ALBUQUERQUE, N.M. — John Chavez was really glad Monday that he didn’t toss the box in the garbage.
Inside were a Hot Wheels Thermos bottle without the lunch box, a Beatles lunch box without the Thermos bottle, a few Hot Wheels cars, moving stock and tracks from a Lionel train set, various superhero figurines and an old and incomplete Monopoly game.
Instead, Chavez, 57, a construction worker from Albuquerque, brought the box to the New Mexico Vintage Toy Buying Show at the Marriott Courtyard hotel where toy expert Joel Magee, of TV’s “Pawn Stars” fame, was appraising and buying odds and ends that often wind up in a landfill but may actually be worth something. Chavez walked away with $150.
“I’m here because my wife told me to get rid of them,” Chavez said.
“I can think of 150 reasons why that was a good idea,” said Magee, who is known as the Toy Scout.
The Vintage Toy Buying Show is being held through Wednesday in Albuquerque and then will move to the Marriott Courtyard hotel in Santa Fe on Thursday and Friday.
Magee, 58, a leading vintage toy expert, has been appraising and selling toys for about 35 years. On “Pawn Stars” he is the go-to expert on all toys related to the world of Disney.
Magee was in his 30s when he went to a flea market in Sioux City, Iowa, where he grew up, and saw the G.I. Joe lunch box that he coveted as a child but never owned. He purchased it and that one act set him on the path he walks today.
“It started slowly, collecting for myself, but people kept seeing me around all the flea markets and antique sales and they’d say if you ever come across this or that let me know. I began taking people’s information and all of a sudden I had piles of phone numbers and thought maybe I can make a business of this.”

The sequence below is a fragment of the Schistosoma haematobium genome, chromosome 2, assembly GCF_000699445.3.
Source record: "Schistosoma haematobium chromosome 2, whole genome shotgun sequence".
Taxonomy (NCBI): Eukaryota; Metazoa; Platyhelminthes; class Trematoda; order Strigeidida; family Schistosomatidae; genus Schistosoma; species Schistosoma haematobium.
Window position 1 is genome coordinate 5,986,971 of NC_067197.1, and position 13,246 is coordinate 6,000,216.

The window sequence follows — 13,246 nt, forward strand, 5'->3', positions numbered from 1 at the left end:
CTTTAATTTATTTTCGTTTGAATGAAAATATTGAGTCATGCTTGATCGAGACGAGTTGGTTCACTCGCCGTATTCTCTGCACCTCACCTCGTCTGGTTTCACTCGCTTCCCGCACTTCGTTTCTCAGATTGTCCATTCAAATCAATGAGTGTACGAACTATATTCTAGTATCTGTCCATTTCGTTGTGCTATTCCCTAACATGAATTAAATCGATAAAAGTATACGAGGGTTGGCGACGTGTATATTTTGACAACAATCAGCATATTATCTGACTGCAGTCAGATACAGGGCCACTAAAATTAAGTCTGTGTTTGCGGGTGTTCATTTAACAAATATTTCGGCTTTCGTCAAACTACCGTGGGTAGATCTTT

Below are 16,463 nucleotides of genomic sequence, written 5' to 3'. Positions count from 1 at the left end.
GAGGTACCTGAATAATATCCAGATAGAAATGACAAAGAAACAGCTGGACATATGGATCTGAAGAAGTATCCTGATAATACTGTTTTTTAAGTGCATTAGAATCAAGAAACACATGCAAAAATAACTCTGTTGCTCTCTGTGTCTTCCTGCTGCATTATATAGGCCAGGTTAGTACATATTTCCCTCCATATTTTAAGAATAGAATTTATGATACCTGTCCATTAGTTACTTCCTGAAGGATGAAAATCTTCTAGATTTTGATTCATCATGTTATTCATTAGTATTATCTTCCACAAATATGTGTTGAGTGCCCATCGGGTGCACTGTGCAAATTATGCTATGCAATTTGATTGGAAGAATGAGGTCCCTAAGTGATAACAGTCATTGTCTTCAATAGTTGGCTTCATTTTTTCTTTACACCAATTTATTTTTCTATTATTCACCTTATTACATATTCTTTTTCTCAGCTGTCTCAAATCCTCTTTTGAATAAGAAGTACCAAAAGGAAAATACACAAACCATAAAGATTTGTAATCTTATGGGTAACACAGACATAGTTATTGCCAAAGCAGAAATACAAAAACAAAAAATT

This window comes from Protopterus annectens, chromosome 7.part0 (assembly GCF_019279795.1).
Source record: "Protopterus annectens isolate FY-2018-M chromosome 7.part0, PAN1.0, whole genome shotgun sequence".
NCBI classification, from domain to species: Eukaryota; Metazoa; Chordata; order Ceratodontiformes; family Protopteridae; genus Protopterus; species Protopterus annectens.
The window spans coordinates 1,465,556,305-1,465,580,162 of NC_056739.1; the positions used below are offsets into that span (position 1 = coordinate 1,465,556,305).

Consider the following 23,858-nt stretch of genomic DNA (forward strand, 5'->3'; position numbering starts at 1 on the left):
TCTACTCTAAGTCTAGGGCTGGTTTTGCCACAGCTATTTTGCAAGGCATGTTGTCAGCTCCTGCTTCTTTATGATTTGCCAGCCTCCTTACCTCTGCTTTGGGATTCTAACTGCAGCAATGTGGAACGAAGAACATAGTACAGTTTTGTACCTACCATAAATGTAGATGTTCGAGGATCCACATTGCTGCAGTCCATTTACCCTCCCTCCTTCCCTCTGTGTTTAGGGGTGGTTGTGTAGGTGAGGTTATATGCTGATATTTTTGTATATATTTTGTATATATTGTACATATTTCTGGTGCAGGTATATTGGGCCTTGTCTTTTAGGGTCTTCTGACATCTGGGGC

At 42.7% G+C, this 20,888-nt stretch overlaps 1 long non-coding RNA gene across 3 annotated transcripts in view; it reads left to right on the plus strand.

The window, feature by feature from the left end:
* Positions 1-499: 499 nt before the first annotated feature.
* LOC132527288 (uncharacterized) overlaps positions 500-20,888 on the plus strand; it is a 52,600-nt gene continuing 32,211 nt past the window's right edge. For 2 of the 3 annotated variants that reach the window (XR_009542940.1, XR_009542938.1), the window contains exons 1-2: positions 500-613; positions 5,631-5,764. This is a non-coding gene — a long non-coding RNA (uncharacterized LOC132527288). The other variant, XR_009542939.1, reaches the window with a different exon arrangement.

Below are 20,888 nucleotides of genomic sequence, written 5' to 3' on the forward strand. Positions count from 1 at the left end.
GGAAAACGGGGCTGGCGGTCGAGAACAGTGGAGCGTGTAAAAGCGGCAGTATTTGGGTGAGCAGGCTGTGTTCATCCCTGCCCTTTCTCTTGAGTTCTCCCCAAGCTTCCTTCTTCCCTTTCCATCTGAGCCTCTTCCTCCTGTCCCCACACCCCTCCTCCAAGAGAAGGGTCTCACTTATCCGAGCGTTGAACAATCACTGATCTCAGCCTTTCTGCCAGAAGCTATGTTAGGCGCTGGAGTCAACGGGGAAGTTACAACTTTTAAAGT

And he did. He has conducted more than 300 toy-buying shows in the past 30 years, many of which span several days and each of which attracts hundreds of people.
He also recently completed filming a pilot for his “Toy Scout” show, which he hopes will be picked up by a network interested in seeing him as he travels the country to vintage toy shows and other venues, and reuniting celebrities with toys that were patterned after their lives or the characters they played on television shows.
Sounds good to John and Lorraine Barksdale of Corrales, who came to the show with still-in-the-box 1970s Donnie and Marie Osmond dolls, Sonny and Cher dolls, and the Bionic Man and Bionic Woman dolls, as well as 1940s baseball season roster booklets, and a Mickey Mouse story book from the early 1930s, which Magee noted precedes the introduction of Superman or Batman comic books.
“These are some of the things we collected over the years, but we’re trying to downsize,” said John Barksdale. “We’d rather get them into the hands of someone who collects them or for whom it has some meaning or who wants to fill out their collections.”
It didn’t hurt that the Corrales couple walked away with $210 in their own hands.
One woman wished to remain anonymous because she didn’t want her adult children to know that she was cleaning out her garage and thinning a collection of vintage 1960s and ’70s diecast toy ships, airplanes, cars, trucks, and construction and military vehicles made by companies with names like Bachmann, Corgi, Eko and Ertl.
“They belonged to my father,” she said. “He just put them away in their boxes. They’re in pristine condition. I’m not sure he collected them because he thought they’d be valuable. I think he just loved them, but I don’t remember him ever taking them out of the box and admiring them. That’s the unfortunate part.”
The fortunate part is the woman took home $310 and was going back to her home to do a little more garage cleaning.
“Everybody asks me when does the value of a toy go up, what’s the magic date,” said Magee. “I tell them, when the kids who used to play with those toys reach about the age of 40, there’s a little genetic marker that goes off and they say ‘I want my toys back.'”